The practice of asking job candidates for their salary history may be coming to an end, as more and more U.S. companies are eliminating the question and some states are even passing legislation banning it.  The change, designed to promote pay equity, has the potential to benefit women and those who have been underpaid in a previous job, as well as those who haven’t been on a standard career path.  Instead of basing salary on the candidate’s salary history, compensation is more closely aligned with the job itself and the skillset required to fill it.

Compensation discussions can be one of the trickier parts of recruiting and placing candidates, according to ROI’s Jenny Rogers. While clients generally have a specific salary range for each role, most companies request a candidate’s current salary, and some have required a full salary history.

At times, candidates are reluctant to share this information, Jenny says. They could be or feel they’re underpaid in their current role and don’t want to be low-balled by a potential employer. Some candidates are looking for a better fit – whether work/life balance or corporate cultural fit – and would consider moving for the same or even less salary.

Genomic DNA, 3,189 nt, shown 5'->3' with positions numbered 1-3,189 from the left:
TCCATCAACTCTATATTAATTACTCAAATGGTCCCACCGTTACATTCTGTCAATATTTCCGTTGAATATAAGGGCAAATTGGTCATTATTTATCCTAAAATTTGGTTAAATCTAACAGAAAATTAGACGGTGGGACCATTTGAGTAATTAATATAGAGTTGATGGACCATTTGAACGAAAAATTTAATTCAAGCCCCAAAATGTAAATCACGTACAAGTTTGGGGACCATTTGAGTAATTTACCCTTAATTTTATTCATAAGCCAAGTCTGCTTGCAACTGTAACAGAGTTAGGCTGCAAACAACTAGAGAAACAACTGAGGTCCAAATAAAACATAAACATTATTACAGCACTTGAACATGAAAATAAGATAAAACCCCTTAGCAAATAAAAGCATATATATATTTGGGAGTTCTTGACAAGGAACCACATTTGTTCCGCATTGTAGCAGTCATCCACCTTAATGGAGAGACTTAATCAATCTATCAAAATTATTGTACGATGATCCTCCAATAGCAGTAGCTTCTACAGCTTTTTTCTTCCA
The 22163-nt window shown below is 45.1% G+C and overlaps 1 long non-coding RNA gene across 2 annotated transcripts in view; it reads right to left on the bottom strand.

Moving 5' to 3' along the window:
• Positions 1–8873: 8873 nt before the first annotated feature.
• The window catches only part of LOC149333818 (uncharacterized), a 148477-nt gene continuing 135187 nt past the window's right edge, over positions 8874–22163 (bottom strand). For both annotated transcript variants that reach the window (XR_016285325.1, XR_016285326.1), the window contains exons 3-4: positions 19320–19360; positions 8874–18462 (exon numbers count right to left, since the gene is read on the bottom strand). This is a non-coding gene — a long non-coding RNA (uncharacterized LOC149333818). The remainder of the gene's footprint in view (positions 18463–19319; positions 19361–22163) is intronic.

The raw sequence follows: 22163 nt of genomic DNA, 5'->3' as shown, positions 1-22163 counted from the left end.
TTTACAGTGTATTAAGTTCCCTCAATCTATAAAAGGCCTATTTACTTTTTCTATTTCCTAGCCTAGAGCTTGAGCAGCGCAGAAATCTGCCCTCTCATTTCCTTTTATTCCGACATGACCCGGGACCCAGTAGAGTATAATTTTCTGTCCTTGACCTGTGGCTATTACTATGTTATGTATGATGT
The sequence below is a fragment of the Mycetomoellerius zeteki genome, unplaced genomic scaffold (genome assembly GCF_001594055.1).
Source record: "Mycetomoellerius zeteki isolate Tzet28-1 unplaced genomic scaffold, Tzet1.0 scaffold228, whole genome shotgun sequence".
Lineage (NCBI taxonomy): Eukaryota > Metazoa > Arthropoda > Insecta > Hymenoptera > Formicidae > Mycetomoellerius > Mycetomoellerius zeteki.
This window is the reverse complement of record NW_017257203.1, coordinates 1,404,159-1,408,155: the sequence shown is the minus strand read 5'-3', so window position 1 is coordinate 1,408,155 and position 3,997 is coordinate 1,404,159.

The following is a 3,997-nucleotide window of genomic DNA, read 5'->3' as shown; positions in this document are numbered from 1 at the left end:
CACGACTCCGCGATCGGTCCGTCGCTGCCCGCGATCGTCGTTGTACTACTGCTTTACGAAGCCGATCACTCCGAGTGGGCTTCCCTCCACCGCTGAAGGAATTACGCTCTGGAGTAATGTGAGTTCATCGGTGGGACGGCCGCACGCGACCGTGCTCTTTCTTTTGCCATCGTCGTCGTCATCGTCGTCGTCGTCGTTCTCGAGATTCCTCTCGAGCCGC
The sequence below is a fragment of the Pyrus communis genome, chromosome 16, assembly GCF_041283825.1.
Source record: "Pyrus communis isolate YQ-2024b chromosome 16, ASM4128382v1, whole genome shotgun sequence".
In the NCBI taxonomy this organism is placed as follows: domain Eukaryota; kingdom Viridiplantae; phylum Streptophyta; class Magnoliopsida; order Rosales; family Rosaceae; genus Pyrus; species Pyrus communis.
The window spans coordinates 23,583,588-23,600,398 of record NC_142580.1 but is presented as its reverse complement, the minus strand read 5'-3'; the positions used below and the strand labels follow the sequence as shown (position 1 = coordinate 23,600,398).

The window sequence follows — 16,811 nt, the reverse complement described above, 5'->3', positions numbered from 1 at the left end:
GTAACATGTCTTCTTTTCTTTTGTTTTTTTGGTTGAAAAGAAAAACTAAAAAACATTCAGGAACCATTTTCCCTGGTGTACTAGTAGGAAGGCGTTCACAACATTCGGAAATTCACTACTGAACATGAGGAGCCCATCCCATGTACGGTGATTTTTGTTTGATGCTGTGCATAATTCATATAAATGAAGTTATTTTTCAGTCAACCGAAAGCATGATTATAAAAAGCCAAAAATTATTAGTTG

From the company’s standpoint, knowing a candidate’s salary history helps ensure the candidate’s expectations are aligned with the organization.   It gives a hiring manager an idea about whether the company can “afford” the candidate.  If not, it gives the client the opportunity to consider either raising their salary target, or reducing their requirements. Clients may shift their search to find a candidate who is ready to step up into the role, rather then cut over fully ready for the role.  The company may want to understand a candidate’s reasoning for considering a reduction in pay, and whether that reduction will become an issue down the road.

There are so many pieces to this, and it’s a huge factor in candidate/client decision making, Jenny says.  It’s definitely something ROI will be keeping an eye on in 2018.